Tue | Nov 13, 2018

Ian Boyne | The Bible and the belt

Published:Sunday | November 12, 2017 | 12:00 AM
In this 2009 Gleaner file photo, a woman flogs a child on East Queen Street, downtown Kingston. Prime Minister Andrew Holness will have a fight on his hands if he tries to ram through legislation banning parents, among others, from flogging their kids.
Prime Minister Andrew Holness.

Andrew Holness has stirred up a hornets' nest, and if he does not navigate this one skilfully, he is going to get a sound whipping over his temerity to want to ban parents from beating their own children.

The State can 'tolerate slackness' by banning corporal punishment in schools, but to barge into people's homes and legislate how they discipline their children is trespassing on people's 'God-given' rights, many Jamaicans believe. Holness has played it safe by stating his own position while deferring to Parliament to decide. He knows the 'hataclaps' that would descend on him if he dared take any government action on this without full bipartisan support.

But the parliamentarians know that however enlightened and progressive they might want to appear to international donors and United Nations agencies, their constituents would rain fire and brimstone on them if they went 'against the Bible' and voted to outlaw corporal punishment in the home. There are fiery, passionate fundamentalist Christians raring to wage war on this issue, incensed that our politicians are weakening to pressures from abroad on homosexuality and abortion and are now infringing on parents' rights to spank their own children.

I predict that this is one issue that will unite Jamaica Labour Party (JLP) and People's National Party (PNP) fundamentalist-influenced supporters in opposing any move to outlaw corporal punishment in the home. If it were outlawed, it would mean that parents could be prosecuted for slapping their children, as that would be defined as abuse.

This is a hot-button issue, and Andrew Holness does not have to depend on social media to know this. All he has to do is to read the quick-on-the-draw letter to the editor by one of his most ardent and unswerving (until now) supporters, Carlton A. Gordon, writing in The Gleaner on Thursday, November 9, 2017, 'Distinguishing between discipline and abuse'. Writes Gordon: "Loving, self-controlled spankings are not the same as 'violence against children'. There is a difference between the discipline and corporal punishment."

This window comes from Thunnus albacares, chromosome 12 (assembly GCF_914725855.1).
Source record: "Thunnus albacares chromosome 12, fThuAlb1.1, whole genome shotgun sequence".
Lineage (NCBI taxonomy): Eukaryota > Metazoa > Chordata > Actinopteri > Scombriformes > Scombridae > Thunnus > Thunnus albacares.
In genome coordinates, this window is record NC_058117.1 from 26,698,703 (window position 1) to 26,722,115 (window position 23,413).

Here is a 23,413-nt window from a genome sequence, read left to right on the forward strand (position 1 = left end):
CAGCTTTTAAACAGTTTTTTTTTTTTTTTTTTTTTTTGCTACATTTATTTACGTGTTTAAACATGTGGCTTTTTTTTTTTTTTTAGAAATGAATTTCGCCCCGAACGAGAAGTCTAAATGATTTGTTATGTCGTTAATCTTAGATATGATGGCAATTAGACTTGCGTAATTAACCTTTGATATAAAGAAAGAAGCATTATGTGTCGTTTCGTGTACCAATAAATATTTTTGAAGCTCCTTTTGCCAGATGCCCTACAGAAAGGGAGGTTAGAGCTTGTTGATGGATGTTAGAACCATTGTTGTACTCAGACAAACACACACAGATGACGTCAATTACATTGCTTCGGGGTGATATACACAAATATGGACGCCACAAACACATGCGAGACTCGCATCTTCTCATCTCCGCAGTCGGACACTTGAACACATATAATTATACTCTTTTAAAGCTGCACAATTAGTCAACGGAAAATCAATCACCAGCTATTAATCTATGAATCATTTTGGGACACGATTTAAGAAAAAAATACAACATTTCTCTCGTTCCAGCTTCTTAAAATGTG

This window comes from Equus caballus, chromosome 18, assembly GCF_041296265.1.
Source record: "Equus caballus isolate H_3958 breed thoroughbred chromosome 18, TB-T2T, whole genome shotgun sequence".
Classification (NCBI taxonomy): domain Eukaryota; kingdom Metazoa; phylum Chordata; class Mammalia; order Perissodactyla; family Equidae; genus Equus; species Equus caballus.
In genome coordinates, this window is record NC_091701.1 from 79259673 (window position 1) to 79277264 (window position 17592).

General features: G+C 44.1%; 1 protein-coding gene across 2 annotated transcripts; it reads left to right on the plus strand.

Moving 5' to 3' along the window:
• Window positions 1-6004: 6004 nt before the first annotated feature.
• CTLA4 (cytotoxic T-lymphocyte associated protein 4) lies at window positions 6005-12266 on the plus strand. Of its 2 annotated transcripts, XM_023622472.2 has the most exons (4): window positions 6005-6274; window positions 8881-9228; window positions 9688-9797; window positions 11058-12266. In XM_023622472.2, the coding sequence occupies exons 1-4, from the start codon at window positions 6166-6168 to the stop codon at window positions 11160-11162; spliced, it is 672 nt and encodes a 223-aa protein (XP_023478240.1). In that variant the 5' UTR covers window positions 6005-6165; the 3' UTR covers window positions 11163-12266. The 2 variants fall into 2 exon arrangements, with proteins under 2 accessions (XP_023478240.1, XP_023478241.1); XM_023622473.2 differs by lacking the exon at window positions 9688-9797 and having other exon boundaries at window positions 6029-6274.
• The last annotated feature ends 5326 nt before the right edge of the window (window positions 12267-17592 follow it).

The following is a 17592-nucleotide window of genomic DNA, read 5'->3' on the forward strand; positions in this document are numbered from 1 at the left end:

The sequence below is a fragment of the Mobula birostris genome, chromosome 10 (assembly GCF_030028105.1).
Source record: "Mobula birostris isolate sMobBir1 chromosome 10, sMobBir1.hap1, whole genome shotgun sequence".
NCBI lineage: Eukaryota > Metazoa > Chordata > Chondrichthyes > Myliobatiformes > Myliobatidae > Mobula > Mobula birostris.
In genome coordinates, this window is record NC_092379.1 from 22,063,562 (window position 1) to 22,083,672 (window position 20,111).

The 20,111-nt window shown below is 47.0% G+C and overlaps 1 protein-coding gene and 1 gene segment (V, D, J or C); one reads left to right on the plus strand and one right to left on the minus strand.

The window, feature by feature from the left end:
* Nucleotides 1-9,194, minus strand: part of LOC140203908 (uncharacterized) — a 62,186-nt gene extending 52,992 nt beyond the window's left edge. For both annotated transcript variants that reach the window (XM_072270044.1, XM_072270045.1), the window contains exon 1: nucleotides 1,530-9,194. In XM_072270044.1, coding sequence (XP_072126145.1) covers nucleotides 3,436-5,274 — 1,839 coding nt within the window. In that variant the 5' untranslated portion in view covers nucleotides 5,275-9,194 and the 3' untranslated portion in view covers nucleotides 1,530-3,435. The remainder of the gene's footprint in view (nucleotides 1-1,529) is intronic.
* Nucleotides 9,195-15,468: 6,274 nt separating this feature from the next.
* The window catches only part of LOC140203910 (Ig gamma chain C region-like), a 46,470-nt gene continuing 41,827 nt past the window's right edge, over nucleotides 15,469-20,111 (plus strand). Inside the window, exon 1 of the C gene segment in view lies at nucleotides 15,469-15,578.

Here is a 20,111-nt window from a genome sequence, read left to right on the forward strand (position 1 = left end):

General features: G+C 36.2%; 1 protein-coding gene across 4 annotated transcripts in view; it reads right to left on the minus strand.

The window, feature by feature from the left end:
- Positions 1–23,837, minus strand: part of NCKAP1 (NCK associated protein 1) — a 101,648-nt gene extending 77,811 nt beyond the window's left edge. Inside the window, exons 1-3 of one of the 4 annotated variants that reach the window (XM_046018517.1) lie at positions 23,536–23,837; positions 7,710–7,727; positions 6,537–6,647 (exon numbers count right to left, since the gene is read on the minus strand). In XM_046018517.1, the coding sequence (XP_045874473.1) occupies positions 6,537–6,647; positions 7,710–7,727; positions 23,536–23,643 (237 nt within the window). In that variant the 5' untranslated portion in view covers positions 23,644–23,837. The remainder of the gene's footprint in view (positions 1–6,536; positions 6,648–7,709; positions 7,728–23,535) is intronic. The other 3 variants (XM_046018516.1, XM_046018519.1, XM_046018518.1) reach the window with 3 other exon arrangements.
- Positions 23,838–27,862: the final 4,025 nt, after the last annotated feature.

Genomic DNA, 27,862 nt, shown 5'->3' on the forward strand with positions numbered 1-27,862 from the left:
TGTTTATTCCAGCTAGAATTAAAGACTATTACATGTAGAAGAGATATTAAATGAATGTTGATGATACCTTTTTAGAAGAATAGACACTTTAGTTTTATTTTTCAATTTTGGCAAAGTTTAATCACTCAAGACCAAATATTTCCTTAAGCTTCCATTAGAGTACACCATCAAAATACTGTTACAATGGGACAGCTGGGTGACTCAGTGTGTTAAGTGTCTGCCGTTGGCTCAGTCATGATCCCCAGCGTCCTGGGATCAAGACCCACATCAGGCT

But not according to UN definitions, Brother Gordon. I go to the document that prompted the prime minister to go against his cultural norm in that parliamentary speech on Tuesday. The prime minister referenced the just-released UNICEF report, A Familiar Face: Violence in the Lives of Children and Adolescents, which shows that eight out of 10 Jamaican children in the two-to-14 age group experience violence as a form of discipline. UNICEF defines physical punishment to include "spanking or hitting on the bottom with a bare hand", which Gordon would no doubt regard as acceptable if done in a "self-controlled" way without anger.

No, Brother Gordon, you can't do that if Andrew Holness would have his way. So, yes, many would be against the kind of 'murderation' that was featured in that viral video recently circulated. But the international community is not referring to just those extremes as abuse and violence. The UNICEF document says, "Violence against children in all its forms, from the slap of a parent to the unwanted sexual advances of a peer, is harmful, morally indefensible and a violation of the child's fundamental human rights." Gordon, in his letter, acknowledges: "It is true that parents do not own children but neither does the State."

Well, the fact is that the Convention on the Rights of the Child mandates states to enact legislation against all forms of violence - defined as including spanking.

The prime minister was quoted by the Observer last Wednesday as having told parliamentarians that banning corporal punishment even in the home would be a "forward-leaning step", and "it would send a powerful message about the State respecting the inviolability of the person, whether or not the person is a child or an adult". So the prime minister is saying that the child under your roof has rights that the State has an obligation to enforce.